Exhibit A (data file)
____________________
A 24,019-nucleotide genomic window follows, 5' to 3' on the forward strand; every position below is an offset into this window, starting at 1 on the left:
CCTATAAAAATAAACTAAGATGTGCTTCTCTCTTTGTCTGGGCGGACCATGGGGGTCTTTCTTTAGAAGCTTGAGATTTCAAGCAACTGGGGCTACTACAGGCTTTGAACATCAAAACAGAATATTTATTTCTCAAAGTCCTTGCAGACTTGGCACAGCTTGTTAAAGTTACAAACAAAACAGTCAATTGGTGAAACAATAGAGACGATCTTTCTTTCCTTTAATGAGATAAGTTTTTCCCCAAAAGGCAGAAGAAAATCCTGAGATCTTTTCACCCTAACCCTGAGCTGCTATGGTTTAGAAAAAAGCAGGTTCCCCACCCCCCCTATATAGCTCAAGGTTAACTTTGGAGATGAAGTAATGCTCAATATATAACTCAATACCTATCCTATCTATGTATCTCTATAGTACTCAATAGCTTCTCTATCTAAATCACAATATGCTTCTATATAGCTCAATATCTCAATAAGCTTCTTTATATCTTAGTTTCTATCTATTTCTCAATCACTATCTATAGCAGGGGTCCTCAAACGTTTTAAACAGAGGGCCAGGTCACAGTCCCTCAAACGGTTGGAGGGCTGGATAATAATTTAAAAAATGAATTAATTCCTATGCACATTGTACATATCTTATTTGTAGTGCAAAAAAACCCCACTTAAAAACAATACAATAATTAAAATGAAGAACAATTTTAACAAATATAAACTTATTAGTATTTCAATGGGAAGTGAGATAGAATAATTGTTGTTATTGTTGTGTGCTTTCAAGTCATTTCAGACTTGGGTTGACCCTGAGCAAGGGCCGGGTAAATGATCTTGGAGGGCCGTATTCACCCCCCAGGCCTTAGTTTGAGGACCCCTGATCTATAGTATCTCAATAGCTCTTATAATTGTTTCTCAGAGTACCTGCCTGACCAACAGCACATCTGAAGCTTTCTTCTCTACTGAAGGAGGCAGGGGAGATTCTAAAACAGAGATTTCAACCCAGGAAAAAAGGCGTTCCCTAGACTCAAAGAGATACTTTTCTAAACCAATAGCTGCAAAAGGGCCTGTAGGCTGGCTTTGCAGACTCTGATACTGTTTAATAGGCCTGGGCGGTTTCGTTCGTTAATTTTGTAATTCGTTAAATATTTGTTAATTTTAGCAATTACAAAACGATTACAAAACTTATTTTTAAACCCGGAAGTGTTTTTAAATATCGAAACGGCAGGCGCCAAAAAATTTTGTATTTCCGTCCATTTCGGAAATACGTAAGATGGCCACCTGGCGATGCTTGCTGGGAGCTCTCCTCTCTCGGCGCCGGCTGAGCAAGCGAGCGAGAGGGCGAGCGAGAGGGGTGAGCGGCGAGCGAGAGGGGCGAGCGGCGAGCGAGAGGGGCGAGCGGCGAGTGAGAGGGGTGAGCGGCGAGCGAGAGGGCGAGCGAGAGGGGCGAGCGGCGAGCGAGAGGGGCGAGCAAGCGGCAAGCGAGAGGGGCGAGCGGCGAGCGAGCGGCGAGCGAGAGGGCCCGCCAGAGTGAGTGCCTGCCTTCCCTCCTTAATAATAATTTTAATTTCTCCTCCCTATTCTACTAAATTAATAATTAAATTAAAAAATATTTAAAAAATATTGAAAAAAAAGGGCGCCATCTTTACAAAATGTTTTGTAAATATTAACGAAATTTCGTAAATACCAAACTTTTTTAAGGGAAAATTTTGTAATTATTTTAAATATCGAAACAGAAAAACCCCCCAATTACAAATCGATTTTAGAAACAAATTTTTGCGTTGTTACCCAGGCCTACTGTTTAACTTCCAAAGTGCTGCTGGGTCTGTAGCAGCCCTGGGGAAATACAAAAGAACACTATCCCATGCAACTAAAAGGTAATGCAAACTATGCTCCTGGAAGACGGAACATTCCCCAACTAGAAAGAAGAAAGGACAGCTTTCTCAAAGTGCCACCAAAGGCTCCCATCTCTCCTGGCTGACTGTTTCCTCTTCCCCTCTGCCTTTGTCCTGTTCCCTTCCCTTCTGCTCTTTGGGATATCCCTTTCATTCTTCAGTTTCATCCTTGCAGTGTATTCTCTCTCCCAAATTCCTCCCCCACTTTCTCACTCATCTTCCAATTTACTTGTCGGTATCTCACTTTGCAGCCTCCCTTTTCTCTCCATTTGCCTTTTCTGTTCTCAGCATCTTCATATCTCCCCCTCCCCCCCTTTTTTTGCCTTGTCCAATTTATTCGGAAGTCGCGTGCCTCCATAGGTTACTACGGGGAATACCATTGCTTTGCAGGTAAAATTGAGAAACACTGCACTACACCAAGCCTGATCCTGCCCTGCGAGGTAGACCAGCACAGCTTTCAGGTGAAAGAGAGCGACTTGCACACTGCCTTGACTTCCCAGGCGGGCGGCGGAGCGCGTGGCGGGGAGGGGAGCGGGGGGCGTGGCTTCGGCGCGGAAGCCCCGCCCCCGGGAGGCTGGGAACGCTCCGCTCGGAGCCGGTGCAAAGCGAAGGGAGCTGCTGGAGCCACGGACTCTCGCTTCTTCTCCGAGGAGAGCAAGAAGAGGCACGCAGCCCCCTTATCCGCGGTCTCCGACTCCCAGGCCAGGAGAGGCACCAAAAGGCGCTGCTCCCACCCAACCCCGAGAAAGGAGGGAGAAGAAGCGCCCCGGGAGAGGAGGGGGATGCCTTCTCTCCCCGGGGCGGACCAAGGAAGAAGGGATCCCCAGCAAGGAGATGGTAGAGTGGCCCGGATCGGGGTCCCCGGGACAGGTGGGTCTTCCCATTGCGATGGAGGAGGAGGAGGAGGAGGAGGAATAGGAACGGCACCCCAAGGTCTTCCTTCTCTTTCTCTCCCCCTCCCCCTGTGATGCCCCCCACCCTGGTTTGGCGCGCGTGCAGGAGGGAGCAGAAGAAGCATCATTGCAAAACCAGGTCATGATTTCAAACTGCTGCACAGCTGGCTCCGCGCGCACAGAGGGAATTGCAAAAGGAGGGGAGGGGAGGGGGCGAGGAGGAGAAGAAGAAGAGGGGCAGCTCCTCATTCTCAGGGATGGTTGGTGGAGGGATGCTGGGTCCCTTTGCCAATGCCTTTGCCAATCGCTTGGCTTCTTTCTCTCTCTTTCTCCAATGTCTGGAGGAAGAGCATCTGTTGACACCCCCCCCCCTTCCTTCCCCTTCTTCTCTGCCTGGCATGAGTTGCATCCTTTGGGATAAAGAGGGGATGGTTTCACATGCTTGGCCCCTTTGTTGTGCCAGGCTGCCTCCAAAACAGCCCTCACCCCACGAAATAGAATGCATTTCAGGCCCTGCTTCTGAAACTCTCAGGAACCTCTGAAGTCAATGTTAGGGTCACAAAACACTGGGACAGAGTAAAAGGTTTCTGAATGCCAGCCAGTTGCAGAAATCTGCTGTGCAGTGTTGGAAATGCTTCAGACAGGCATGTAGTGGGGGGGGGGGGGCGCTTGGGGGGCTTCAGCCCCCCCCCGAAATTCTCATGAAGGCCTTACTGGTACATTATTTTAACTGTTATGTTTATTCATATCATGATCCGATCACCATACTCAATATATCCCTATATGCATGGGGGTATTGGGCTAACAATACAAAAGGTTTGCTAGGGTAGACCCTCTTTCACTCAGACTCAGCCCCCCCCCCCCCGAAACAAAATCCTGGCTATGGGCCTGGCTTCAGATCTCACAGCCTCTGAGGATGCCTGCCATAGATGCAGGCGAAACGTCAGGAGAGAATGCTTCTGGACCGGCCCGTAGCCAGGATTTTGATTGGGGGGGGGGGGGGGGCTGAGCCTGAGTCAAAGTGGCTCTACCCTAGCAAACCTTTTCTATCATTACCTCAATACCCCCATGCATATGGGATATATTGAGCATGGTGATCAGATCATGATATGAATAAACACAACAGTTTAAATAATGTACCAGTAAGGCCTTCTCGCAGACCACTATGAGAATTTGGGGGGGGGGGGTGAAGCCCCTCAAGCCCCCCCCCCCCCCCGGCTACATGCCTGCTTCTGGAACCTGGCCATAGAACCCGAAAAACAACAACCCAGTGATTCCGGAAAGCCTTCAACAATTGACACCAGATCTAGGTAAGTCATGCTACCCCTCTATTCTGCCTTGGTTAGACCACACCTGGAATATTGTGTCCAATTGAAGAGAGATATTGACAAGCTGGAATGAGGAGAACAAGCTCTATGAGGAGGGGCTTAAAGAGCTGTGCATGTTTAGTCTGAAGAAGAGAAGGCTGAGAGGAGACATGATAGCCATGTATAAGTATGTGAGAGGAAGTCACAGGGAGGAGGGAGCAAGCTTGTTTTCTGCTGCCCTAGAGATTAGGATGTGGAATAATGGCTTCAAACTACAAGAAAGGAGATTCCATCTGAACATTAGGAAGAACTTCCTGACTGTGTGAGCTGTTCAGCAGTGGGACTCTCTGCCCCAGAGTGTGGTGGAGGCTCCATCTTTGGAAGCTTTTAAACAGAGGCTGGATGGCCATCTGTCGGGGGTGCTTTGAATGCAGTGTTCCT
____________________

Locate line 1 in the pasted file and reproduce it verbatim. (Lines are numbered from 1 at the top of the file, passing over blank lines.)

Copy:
A 24,019-nucleotide genomic window follows, 5' to 3' on the forward strand; every position below is an offset into this window, starting at 1 on the left: